Beta Thalassemia: New Therapeutic Options Beyond Transfusion and Iron Chelation

Irene Motta, Rayan Bou-Fakhredin, Ali T. Taher, Maria Domenica Cappellini

Research output: Contribution to journalReview articlepeer-review


Hemoglobinopathies are among the most common monogenic diseases worldwide. Approximately 1–5% of the global population are carriers for a genetic thalassemia mutation. The thalassemias are characterized by autosomal recessive inherited defects in the production of hemoglobin. They are highly prevalent in the Mediterranean, Middle East, Indian subcontinent, and East and Southeast Asia. Due to recent migrations, however, the thalassemias are now becoming more common in Europe and North America, making this disease a global health concern. Currently available conventional therapies in thalassemia have many challenges and limitations. A better understanding of the pathophysiology of β-thalassemia in addition to key developments in optimizing transfusion programs and iron-chelation therapy has led to an increase in the life span of thalassemia patients and paved the way for new therapeutic strategies. These can be classified into three categories based on their efforts to address different features of the underlying pathophysiology of β-thalassemia: correction of the globin chain imbalance, addressing ineffective erythropoiesis, and improving iron overload. In this review, we provide an overview of the novel therapeutic approaches that are currently in development for β-thalassemia.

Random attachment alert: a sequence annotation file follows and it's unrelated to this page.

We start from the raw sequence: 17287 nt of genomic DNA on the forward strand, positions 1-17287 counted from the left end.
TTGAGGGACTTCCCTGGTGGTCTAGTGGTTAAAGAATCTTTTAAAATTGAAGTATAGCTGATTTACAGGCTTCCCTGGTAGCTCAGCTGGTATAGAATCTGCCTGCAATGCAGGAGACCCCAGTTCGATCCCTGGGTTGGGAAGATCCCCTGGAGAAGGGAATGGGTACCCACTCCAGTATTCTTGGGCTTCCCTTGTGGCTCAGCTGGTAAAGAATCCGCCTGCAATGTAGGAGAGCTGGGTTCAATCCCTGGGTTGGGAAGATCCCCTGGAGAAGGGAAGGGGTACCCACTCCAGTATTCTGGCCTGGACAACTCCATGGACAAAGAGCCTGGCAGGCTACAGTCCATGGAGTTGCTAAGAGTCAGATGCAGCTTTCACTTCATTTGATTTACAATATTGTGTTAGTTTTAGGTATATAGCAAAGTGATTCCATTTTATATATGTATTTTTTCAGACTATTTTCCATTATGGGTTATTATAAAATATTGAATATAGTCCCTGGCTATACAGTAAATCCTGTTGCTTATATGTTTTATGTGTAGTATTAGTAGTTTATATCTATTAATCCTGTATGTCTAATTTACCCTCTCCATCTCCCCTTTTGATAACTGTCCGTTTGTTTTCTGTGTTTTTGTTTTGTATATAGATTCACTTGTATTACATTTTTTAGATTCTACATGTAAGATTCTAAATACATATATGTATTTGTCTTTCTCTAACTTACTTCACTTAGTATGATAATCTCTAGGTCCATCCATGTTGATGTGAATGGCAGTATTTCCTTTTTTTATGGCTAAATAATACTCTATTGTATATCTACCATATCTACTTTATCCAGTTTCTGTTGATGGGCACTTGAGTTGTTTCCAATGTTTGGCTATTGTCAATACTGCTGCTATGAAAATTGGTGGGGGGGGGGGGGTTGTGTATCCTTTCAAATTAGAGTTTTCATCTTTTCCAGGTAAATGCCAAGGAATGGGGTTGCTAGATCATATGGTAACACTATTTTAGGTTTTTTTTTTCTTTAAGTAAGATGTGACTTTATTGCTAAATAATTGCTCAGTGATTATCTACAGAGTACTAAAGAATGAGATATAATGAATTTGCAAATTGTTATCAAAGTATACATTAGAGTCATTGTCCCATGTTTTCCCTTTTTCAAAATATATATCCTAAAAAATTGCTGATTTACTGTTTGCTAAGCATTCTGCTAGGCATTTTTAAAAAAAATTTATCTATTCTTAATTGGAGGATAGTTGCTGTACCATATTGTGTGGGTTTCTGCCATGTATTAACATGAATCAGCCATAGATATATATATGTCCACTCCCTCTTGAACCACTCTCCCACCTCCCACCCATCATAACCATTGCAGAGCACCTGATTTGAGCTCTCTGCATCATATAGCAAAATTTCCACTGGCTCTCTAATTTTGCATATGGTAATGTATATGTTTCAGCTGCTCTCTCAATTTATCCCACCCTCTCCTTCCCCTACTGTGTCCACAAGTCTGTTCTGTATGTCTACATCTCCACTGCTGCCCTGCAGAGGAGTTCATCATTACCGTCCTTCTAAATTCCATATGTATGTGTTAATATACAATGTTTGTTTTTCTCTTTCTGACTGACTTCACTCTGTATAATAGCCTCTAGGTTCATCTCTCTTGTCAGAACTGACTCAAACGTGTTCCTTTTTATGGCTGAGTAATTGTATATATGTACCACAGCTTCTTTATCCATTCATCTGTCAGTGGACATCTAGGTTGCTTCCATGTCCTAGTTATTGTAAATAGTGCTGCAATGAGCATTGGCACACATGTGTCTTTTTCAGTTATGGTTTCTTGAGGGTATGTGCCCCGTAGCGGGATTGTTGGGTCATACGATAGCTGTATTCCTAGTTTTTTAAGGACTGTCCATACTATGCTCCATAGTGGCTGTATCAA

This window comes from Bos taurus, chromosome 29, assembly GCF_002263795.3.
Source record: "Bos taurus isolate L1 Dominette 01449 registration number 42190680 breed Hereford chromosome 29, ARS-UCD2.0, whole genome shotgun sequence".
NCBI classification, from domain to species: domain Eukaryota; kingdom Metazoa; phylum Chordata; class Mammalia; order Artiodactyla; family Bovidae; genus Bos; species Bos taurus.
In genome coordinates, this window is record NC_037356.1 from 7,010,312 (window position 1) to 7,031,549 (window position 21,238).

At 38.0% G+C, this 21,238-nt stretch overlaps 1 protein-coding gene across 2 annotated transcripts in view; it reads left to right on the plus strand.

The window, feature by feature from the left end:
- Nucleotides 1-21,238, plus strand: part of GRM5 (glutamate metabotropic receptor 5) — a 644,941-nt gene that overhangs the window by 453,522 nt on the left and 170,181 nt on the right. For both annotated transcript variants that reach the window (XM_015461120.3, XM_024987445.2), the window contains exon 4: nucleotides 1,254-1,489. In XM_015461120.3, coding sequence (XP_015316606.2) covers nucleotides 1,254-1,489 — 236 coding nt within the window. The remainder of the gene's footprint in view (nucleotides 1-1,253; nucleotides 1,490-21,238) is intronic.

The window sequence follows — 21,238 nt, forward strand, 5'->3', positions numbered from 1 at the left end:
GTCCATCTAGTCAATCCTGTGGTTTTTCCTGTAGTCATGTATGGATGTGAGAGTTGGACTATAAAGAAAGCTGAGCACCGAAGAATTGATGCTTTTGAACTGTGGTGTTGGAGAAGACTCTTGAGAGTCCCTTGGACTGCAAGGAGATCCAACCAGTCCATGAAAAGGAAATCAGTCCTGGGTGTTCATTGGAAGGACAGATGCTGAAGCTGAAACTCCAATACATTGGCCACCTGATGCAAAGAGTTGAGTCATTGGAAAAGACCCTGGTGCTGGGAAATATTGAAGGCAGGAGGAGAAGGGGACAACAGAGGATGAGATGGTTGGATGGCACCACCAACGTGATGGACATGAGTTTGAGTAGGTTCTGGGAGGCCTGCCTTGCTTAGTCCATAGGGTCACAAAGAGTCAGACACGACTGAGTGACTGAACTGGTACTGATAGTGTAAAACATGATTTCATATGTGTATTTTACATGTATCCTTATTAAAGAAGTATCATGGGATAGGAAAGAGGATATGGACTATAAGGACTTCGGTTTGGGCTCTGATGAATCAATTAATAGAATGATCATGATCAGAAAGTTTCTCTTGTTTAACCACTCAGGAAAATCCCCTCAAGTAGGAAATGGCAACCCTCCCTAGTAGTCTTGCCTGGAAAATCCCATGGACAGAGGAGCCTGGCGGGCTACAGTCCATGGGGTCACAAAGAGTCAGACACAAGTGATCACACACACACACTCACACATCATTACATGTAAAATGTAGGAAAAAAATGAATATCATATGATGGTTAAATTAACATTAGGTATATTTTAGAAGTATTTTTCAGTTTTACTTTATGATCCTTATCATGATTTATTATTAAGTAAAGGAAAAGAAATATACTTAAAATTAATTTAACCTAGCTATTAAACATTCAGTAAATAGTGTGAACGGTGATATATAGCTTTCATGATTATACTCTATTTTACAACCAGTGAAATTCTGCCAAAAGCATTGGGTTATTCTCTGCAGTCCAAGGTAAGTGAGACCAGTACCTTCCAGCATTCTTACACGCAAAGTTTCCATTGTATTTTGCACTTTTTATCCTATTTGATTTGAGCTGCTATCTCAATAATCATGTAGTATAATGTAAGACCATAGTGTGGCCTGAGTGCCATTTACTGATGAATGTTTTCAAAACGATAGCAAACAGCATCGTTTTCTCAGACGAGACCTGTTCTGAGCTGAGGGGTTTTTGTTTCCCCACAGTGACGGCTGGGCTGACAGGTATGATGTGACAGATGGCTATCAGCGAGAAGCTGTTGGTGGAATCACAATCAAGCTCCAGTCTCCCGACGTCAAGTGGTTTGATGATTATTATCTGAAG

Original languageEnglish
Pages (from-to)1053-1063
Issue number11
Publication statusPublished - 2020

ASJC Scopus subject areas

  • Pharmacology (medical)

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